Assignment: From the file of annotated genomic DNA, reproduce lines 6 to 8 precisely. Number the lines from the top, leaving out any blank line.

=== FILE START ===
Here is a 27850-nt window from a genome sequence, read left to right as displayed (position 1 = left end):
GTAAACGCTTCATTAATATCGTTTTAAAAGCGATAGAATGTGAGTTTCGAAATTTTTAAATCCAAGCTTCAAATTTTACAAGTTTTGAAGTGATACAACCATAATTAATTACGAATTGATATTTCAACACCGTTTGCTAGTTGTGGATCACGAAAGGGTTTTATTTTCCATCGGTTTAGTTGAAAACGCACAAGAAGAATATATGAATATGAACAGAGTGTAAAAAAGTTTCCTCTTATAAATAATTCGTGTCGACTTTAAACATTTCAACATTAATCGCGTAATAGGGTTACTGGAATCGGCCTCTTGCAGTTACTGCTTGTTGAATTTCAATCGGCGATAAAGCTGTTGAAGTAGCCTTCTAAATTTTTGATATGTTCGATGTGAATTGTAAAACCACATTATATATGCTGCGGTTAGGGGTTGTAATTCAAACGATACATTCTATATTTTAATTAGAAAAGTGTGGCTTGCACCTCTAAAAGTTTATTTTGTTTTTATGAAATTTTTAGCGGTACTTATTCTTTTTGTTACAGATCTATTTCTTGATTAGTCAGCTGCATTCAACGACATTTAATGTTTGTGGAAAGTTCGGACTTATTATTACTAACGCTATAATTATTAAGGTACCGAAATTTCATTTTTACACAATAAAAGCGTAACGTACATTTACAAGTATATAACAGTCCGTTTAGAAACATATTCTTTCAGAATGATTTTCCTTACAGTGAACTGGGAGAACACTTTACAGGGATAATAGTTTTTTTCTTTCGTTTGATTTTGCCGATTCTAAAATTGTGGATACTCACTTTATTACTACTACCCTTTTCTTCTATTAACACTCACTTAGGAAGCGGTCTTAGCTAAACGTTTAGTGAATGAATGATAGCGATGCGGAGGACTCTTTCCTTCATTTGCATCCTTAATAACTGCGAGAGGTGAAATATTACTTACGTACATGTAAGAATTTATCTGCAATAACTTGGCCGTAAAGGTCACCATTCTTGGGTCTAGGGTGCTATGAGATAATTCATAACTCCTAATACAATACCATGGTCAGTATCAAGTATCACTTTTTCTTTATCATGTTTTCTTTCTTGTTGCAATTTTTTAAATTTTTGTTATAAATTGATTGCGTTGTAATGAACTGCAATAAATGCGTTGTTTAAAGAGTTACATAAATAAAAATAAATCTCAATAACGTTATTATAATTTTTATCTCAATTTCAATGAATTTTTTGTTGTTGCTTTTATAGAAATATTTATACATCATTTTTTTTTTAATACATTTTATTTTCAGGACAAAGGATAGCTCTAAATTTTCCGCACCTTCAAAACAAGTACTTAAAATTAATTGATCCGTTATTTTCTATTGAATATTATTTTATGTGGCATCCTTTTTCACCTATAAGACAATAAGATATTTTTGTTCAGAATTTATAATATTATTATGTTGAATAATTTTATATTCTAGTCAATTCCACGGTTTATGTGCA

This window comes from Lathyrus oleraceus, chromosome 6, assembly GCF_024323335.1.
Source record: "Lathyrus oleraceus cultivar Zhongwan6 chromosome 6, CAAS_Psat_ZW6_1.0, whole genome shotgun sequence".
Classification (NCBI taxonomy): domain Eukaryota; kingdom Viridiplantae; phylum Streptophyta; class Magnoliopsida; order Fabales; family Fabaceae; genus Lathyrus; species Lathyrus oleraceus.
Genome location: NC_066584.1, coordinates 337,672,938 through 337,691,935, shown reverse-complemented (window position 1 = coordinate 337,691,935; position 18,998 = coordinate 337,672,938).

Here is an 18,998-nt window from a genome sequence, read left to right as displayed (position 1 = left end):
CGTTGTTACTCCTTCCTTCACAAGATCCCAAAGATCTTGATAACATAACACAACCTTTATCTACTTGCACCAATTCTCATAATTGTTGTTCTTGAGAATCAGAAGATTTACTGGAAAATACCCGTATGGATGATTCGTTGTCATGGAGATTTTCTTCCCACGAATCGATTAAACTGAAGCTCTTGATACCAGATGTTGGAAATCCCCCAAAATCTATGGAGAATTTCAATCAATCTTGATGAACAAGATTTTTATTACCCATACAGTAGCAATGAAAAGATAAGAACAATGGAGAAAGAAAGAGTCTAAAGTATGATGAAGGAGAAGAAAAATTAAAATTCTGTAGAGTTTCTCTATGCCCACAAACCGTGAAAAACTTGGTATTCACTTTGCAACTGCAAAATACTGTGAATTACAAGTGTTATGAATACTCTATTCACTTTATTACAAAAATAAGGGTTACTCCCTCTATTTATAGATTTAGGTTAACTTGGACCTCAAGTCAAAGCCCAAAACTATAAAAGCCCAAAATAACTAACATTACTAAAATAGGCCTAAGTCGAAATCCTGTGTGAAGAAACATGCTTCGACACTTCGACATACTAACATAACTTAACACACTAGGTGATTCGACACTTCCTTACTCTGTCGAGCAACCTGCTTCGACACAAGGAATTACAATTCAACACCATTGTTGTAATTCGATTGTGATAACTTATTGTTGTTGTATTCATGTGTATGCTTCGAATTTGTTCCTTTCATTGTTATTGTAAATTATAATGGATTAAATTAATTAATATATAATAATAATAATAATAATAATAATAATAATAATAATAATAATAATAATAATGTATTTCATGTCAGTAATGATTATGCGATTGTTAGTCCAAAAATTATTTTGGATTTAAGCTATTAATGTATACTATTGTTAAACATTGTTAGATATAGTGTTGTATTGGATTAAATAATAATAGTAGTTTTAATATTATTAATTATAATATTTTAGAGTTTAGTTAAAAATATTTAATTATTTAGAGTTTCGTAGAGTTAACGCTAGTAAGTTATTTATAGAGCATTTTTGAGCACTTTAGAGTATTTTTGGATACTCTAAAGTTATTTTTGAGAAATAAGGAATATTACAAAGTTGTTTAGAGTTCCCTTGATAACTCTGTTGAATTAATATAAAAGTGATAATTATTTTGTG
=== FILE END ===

Genome location: NC_066584.1, coordinates 337,672,938 through 337,691,935, shown reverse-complemented (window position 1 = coordinate 337,691,935; position 18,998 = coordinate 337,672,938).

Here is an 18,998-nt window from a genome sequence, read left to right as displayed (position 1 = left end):
CGTTGTTACTCCTTCCTTCACAAGATCCCAAAGATCTTGATAACATAACACAACCTTTATCTACTTGCACCAATTCTCATAATTGTTGTTCTTGAGAATCAGAAGATTTACTGGAAAATACCCGTATGGATGATTCGTTGTCATGGAGATTTTCTTCCCACGAATCGATTAAACTGAAGCTCTTGATACCAGATGTTGGAAATCCCCCAAAATCTATGGAGAATTTCAATCAATCTTGATGAACAAGATTTTTATTACCCATACAGTAGCAATGAAAAGATAAGAACAATGGAGAAAGAAAGAGTCTAAAGTATGATGAAGGAGAAGAAAAATTAAAATTCTGTAGAGTTTCTCTATGCCCACAAACCGTGAAAAACTTGGTATTCACTTTGCAACTGCAAAATACTGTGAATTACAAGTGTTATGAATACTCTATTCACTTTATTACAAAAATAAGGGTTACTCCCTCTATTTATAGATTTAGGTTAACTTGGACCTCAAGTCAAAGCCCAAAACTATAAAAGCCCAAAATAACTAACATTACTAAAATAGGCCTAAGTCGAAATCCTGTGTGAAGAAACATGCTTCGACACTTCGACATACTAACATAACTTAACACACTAGGTGATTCGACACTTCCTTACTCTGTCGAGCAACCTGCTTCGACACAAGGAATTACAATTCAACACCATTGTTGTAATTCGATTGTGATAACTTATTGTTGTTGTATTCATGTGTATGCTTCGAATTTGTTCCTTTCATTGTTATTGTAAATTATAATGGATTAAATTAATTAATATATAATAATAATAATAATAATAATAATAATAATAATAATAATAATAATAATAATGTATTTCATGTCAGTAATGATTATGCGATTGTTAGTCCAAAAATTATTTTGGATTTAAGCTATTAATGTATACTATTGTTAAACATTGTTAGATATAGTGTTGTATTGGATTAAATAATAATAGTAGTTTTAATATTATTAATTATAATATTTTAGAGTTTAGTTAAAAATATTTAATTATTTAGAGTTTCGTAGAGTTAACGCTAGTAAGTTATTTATAGAGCATTTTTGAGCACTTTAGAGTATTTTTGGATACTCTAAAGTTATTTTTGAGAAATAAGGAATATTACAAAGTTGTTTAGAGTTCCCTTGATAACTCTGTTGAATTAATATAAAAGTGATAATTATTTTGTG